BREAK IN TRANSCRIPT
Ms. SCHAKOWSKY. Madam Chairman, I rise today to join my colleagues in calling for an end to the war in Afghanistan and the removal of U.S. troops and security contractors.
We face real and ongoing challenges from terrorist groups around the world; but after 10 years of fighting, it is clear that an ongoing military presence in Afghanistan is simply not the answer. The over-$630 billion we've spent on this war over the past 10 years has not brought us security, and we cannot bring stability to Afghanistan through an ongoing troop presence.
I support the President's efforts to begin the withdrawal of U.S. troops, and I applaud him for starting that important process. Yet we need, in my opinion, to act faster to end the war. We need an accelerated timetable for troop withdrawal and a plan to ensure that all U.S. forces are redeployed.
Madam Chairman, over 2,000 Americans have given their lives in Afghanistan in service of their country. That includes almost 1,500 since January 2009 and an estimated 400 since the death of Osama bin Laden. Another 12,000 have been wounded. Perhaps most staggering, more soldiers have committed suicide than have died in combat in Afghanistan. Our troops bear devastating physical and psychological wounds of war.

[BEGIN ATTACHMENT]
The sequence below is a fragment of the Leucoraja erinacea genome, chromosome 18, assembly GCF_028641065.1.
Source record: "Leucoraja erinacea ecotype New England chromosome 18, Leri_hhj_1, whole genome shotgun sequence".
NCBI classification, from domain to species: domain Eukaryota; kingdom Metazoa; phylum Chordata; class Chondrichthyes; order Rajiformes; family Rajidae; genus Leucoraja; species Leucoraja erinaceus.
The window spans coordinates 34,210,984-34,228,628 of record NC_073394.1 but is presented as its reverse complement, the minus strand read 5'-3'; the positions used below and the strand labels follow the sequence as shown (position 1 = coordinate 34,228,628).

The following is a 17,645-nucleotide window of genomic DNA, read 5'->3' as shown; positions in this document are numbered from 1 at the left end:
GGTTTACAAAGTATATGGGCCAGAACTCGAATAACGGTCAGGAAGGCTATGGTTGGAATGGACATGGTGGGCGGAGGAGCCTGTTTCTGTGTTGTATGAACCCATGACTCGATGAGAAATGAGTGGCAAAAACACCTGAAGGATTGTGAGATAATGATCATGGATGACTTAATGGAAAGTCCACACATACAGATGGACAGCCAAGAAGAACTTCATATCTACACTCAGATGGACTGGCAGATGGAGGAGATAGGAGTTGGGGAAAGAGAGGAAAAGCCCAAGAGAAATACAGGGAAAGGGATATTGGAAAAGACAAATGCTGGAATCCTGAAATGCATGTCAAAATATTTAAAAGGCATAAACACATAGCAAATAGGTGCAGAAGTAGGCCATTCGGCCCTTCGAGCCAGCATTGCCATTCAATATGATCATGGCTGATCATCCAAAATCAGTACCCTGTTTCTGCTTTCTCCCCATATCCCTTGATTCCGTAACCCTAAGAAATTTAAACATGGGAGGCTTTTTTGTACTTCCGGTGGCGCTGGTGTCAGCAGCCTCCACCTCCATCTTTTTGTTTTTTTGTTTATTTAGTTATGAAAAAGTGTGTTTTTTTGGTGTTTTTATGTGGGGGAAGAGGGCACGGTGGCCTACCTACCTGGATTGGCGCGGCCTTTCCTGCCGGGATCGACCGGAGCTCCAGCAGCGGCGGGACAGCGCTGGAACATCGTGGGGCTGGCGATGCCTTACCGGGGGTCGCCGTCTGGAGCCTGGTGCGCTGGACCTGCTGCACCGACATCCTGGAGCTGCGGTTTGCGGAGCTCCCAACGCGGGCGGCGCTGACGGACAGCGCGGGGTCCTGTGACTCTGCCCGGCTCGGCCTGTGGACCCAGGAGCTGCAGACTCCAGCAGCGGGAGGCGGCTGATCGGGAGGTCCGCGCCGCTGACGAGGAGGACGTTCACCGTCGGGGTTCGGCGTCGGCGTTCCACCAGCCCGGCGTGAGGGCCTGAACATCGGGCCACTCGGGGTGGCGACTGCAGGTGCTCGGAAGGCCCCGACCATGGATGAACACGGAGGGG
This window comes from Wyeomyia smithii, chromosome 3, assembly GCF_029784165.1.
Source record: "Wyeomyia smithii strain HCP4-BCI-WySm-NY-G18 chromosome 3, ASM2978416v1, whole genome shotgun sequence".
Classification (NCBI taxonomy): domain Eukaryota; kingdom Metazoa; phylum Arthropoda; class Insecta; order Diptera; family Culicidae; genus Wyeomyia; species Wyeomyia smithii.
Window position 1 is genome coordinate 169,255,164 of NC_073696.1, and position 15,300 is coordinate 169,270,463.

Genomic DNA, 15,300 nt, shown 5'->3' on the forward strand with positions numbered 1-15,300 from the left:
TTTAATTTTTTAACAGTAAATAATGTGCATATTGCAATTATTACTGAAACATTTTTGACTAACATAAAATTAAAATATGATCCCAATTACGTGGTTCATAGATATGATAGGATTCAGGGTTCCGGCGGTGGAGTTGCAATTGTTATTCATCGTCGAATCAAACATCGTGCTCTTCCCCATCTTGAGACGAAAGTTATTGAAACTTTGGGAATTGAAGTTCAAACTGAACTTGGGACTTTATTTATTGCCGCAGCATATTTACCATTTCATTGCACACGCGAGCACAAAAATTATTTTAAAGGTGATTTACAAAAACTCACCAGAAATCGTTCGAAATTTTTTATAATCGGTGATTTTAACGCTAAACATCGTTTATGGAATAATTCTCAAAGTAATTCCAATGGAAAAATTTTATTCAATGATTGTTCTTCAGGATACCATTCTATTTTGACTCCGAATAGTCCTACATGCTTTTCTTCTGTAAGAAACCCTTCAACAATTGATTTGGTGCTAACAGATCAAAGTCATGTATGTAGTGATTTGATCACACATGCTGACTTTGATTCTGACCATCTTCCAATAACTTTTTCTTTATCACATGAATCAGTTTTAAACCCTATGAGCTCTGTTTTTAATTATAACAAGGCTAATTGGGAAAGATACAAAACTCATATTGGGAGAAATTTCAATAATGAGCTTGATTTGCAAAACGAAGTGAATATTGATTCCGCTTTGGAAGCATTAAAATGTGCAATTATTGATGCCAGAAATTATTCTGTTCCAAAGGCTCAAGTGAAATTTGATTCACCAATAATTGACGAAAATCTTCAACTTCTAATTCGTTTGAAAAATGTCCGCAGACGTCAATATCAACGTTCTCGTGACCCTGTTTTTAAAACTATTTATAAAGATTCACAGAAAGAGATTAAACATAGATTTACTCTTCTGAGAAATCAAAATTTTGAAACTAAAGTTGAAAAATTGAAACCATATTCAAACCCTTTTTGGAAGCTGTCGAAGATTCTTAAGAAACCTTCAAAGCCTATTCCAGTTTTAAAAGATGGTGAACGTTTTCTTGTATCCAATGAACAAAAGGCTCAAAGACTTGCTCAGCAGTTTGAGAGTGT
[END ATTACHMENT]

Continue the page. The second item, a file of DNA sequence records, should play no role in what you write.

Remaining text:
The war in Afghanistan has placed a devastating strain on our military, our troops, and their families. We've asked more and more from them, with many soldiers serving multiple dangerous deployments, taking them away from their homes and their families for long periods of time.
The suicide rate, again, is a stark reminder that we're not meeting our obligations to these men and women.
Madam Chairman, keeping our troops in Afghanistan comes at great cost to us. Not only does it cost some $8 billion a month, but it continues to cost American lives. It is time for us to end this war. Instead of more boots on the ground, we need to redirect funding toward diplomatic and economic engagement with the Afghan people.
We need to invest in Afghan women, ensuring that they have basic human rights protections, as well as educational and economic opportunities, because Afghanistan will never be stable and prosperous if half of its population is oppressed.
The bottom line is this: hundreds of billions of dollars, and over 2,000 American lives, have not brought us security. Keeping our troops in Afghanistan will not end the threat of terrorism, nor will it bring stability to the Afghan people. We need a new strategy, shifting from military force to true engagement.
Madam Chairman, we are fighting a war that has no military solution. In fact, far from making us safer, our ongoing troop presence actually fuels the insurgency and breeds anti-American sentiment. Instead of pouring another $88 billion into continuing this war for another year, I strongly believe we need to end funding for military engagement in Afghanistan and finally bring our troops home.
I yield back the balance of my time.
BREAK IN TRANSCRIPT